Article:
Pryor keeping an eye on tackle approaches

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Lynn McConnell     16 Feb 2017     Getty Images

With high tackles being the subject of attention from referees this year adjustments will be vital, especially during the early stages of the competition which starts next Thursday.

Pryor, who has been rehabilitating after ACL surgery, said tackling had a lot to do with the type of person making the tackle.

"I've always been a chop tackler where I go round the legs because I've always been smaller and I've had to, but guys like Elliot Dixon, who likes to put in shots…it's going to be interesting to see how it goes.

"I think they're already prepping for a couple of yellow cards. It's just the mindset, it is going to happen because they're [referees] going to be really diligent. The way some guys tackle with their chest first or their shoulders around other people's shoulders is hard to change a routine when you've been doing it for so many years," he said.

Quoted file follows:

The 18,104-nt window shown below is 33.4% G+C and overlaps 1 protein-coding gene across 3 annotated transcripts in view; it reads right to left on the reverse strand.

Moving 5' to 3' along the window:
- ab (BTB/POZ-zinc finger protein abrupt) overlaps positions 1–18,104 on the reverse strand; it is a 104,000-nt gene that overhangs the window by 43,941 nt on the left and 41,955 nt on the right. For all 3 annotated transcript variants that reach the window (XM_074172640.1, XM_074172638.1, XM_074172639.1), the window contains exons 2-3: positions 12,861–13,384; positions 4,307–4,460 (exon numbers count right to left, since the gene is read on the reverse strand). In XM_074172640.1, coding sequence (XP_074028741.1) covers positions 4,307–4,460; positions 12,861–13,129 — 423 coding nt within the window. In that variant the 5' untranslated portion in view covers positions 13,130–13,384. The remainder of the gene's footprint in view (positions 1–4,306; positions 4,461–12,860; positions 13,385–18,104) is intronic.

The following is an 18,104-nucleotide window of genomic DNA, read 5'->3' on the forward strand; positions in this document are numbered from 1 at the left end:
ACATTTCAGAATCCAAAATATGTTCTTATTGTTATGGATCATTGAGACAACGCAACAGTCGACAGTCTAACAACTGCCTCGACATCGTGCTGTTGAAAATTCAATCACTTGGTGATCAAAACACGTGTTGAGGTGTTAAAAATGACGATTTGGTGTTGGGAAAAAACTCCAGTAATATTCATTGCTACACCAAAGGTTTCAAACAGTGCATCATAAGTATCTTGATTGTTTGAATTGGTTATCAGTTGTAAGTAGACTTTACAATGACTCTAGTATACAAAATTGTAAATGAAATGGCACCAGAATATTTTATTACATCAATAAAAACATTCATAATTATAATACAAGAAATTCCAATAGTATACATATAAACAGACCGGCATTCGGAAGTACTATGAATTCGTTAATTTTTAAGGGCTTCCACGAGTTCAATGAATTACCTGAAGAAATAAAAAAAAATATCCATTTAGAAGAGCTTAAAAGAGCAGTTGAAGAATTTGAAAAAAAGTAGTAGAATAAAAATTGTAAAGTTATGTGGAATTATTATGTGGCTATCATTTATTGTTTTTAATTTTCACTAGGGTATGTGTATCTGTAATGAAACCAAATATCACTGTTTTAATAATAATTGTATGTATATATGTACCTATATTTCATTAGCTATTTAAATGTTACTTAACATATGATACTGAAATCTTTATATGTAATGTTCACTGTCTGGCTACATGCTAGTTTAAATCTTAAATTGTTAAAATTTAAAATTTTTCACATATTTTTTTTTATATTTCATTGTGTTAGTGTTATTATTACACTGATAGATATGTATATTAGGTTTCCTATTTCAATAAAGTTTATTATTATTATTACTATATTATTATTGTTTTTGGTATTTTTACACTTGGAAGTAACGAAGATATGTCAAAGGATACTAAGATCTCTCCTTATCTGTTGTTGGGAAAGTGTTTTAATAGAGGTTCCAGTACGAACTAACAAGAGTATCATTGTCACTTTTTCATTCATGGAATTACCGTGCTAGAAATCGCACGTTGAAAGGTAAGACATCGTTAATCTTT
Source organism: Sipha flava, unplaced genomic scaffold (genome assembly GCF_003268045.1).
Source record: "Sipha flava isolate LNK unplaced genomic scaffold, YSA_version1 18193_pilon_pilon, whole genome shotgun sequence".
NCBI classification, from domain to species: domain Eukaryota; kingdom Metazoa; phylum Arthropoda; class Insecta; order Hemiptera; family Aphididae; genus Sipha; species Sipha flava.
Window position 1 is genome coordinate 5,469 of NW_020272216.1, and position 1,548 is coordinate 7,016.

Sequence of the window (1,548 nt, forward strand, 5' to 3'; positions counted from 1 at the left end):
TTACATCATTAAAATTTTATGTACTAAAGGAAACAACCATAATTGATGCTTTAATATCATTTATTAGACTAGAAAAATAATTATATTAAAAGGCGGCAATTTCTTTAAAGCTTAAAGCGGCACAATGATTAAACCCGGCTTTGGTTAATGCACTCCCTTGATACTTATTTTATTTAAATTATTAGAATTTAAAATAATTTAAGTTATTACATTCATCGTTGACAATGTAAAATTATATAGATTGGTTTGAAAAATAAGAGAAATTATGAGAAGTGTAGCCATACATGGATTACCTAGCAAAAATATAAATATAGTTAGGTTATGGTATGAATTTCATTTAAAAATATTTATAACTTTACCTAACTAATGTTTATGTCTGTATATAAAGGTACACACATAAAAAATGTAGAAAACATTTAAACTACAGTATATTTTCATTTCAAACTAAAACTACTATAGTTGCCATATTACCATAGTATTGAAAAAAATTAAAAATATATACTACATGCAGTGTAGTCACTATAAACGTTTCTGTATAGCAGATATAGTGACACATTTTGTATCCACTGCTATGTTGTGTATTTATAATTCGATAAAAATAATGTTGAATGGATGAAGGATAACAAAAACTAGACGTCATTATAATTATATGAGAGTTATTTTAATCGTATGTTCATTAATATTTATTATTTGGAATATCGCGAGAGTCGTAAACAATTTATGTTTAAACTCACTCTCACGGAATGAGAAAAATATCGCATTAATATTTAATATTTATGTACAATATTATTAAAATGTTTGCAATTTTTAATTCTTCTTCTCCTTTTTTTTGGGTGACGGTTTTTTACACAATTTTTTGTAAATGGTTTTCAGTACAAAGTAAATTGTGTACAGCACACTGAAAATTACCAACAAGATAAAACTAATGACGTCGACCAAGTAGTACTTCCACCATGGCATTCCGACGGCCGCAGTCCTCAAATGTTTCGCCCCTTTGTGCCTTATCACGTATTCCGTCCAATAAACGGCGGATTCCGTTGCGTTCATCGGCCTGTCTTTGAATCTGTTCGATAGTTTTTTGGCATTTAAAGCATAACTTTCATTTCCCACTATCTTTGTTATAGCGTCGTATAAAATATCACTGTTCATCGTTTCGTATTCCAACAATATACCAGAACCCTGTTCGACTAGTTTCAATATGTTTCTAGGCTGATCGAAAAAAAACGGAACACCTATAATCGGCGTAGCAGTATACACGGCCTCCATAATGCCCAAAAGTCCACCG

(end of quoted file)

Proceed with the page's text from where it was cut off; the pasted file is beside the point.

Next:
The instance of players being caught in situations where opponents were falling as a tackle went in and were not deliberately making a high tackle had been a 50-50 call in the past but now it was going to be a penalty.

While he hasn't been involved in contact training with the Highlanders, Pryor has been around the 2017 squad enough to assess progress under new coach Tony Brown.

He was not really that different to what the team experienced under Jamie Joseph, he said. Brown had been involved for some years and everyone knew his style.

"He's a bit more laidback than Jamie was but it makes no real difference," he said.

"Guys like Mark Reddish and Josh Hohneck are big losses but we've got some good boys coming through. Tevita Li has come down from the Blues and he's looking pretty sharp and he'll be looking pretty hard for a spot."

And Marty Banks was back in after Hayden Parker blew his ACL and was a good man to have in back-up.

"The biggest thing with the success we've had over the last couple of years is that we have more All Blacks and Maori All Blacks so pre-season this year, earlier on, was a bit different as we had 17 guys not in training. We only really started to get into it in mid-January when everyone was back together again.

"But with the Highlanders it is good, you just come back and you feel like you are home again, it's sweet as," he said.